both to kindly lift your hands in the air.” Hartford readjusted his weapon.
Xander and Spike exchanged a quick
glance. Xander: ‘They’ve got guns!’ Spike raised his eyebrow: ‘So? Vampire
here.’ A panicky look from Xander: ‘Yeah, no superpowers here. Play nice.’ An
indulgent almost-smile from Spike: ‘Okay, you nit, your call.’
It was testimony to their
familiarity that their silent communication took only about a second and went
unnoticed by the three Watchers. As one, they raised their hands in the air.
The Watcher raised his lantern and
came closer to get a better look at his captives. “What happened to your face?”
he asked, noticing the half healed burn-marks.
“Oh, um…the maid,” Spike said with a
sad shake of his head, slowly easing back into William’s role. “Such a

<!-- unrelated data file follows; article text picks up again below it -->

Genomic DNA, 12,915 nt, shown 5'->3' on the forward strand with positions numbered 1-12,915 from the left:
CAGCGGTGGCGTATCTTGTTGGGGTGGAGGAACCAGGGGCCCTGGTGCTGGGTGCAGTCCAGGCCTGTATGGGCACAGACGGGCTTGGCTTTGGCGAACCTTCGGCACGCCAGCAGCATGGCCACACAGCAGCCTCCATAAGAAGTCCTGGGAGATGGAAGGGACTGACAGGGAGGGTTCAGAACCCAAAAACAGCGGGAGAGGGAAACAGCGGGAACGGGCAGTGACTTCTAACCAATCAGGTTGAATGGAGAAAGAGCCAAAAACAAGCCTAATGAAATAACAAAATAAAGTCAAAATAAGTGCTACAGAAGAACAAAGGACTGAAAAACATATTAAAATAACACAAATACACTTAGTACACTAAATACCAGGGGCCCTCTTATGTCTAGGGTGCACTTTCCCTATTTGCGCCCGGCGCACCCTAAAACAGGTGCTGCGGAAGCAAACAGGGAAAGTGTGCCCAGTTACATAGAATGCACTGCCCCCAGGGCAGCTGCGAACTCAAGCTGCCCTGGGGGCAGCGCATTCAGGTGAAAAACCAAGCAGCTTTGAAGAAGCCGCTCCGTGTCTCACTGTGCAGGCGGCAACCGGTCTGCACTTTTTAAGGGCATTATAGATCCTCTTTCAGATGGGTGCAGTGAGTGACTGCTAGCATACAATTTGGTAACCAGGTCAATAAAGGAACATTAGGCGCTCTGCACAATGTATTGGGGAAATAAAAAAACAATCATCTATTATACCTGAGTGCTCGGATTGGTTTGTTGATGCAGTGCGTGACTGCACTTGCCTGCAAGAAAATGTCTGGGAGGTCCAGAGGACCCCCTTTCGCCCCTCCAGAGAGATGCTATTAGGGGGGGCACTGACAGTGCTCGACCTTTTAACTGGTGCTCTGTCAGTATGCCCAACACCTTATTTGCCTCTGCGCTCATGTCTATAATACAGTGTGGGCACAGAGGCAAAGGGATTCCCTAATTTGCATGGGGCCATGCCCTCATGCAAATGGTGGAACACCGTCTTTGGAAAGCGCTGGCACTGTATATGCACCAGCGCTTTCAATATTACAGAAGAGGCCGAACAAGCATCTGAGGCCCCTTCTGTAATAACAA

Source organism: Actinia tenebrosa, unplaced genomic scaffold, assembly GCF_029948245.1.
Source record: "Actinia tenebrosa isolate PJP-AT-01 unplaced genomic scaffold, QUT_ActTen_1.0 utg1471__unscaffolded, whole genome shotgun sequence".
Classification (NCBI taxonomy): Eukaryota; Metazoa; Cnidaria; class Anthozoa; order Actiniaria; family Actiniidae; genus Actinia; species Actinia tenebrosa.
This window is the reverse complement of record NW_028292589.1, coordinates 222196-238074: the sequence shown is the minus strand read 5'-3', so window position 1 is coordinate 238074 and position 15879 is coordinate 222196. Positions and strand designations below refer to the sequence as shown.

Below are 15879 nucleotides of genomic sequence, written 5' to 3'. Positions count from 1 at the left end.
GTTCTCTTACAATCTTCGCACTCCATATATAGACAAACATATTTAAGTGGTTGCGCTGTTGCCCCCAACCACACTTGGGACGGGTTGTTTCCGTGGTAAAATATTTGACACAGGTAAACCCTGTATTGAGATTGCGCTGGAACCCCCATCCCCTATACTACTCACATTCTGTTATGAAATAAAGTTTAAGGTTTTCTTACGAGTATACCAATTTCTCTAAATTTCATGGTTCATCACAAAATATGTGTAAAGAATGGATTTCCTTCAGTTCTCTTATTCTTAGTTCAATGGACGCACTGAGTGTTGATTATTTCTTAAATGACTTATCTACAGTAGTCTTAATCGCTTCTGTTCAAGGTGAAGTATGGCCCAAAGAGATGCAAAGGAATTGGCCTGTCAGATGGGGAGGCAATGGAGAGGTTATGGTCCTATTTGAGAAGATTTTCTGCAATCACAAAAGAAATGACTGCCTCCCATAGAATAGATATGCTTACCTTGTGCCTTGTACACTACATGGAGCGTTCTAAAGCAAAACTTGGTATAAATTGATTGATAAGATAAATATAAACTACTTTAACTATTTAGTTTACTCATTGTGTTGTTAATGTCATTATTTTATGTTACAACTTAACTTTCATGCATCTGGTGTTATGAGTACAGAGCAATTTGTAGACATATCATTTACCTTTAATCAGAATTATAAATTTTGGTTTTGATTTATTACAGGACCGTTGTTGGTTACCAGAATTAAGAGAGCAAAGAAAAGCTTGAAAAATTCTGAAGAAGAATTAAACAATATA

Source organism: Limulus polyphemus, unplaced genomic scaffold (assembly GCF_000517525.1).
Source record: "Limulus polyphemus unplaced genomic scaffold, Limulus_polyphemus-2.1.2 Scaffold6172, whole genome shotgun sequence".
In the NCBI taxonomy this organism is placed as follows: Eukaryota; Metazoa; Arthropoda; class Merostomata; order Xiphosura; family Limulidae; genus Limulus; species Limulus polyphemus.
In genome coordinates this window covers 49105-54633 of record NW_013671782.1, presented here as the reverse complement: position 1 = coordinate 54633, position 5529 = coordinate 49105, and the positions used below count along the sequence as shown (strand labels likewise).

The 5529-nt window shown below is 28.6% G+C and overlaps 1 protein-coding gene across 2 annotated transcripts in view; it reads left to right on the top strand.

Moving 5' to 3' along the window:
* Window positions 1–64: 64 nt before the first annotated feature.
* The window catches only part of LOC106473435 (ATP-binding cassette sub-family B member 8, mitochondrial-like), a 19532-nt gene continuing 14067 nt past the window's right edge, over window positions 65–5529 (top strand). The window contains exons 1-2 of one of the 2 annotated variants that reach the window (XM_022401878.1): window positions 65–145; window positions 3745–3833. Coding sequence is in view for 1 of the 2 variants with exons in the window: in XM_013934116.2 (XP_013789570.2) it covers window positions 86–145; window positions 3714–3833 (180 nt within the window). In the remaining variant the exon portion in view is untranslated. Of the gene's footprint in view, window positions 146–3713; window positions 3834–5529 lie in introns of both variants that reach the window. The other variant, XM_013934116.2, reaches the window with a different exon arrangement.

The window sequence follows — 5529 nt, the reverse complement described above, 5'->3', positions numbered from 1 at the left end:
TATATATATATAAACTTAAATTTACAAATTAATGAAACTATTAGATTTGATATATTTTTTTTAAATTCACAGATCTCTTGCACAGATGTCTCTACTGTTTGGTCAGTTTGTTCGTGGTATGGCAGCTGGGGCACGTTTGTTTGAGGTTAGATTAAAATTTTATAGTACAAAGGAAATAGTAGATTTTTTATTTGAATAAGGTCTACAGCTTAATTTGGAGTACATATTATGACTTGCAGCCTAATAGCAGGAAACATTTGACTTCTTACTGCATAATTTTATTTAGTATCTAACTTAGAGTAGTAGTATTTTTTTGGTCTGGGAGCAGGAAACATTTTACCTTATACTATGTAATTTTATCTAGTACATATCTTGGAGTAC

frightfully clumsy girl, she dropped the sod-- the tea pot on my plate last
night, ruining a perfectly good suit, not to mention Mother’s favorite china.
As you can see she also scalded my face. Fortunately, it is not a serious
“Yes, quite,” Hartford interrupted
the poet impatiently, fooled by Spike’s - genuine - embarrassment, then he
turned to Xander who’s jaw had dropped at Spike’s suddenly cultured accent.
Xander recovered and smiled
awkwardly. “Yup. That’s me.”
“I must confess, I am rather
surprised to find you here in the company of my father’s librarian,” Hartford
went on, gun still held at chest level.
“You are friends, you say? Have you known each other long?” He let his gaze
wander from one man to the other and back.
“Four years,” both men said without
hesitation. They exchanged another look, thinking the same thing: the longer
they kept the Watchers busy and distracted, the more time Buffy had to act.
“Yes indeed,” Spike continued with a
sidelong glance. He raised his voice slightly, “It was after a … an evening
lecture on … uh…education. Ang-- a
mutual friend made the introductions and suggested to have Harris for dinner.
Unfortunately, my friend backed out at the last minute.”
“Yeah, it was the beginning of a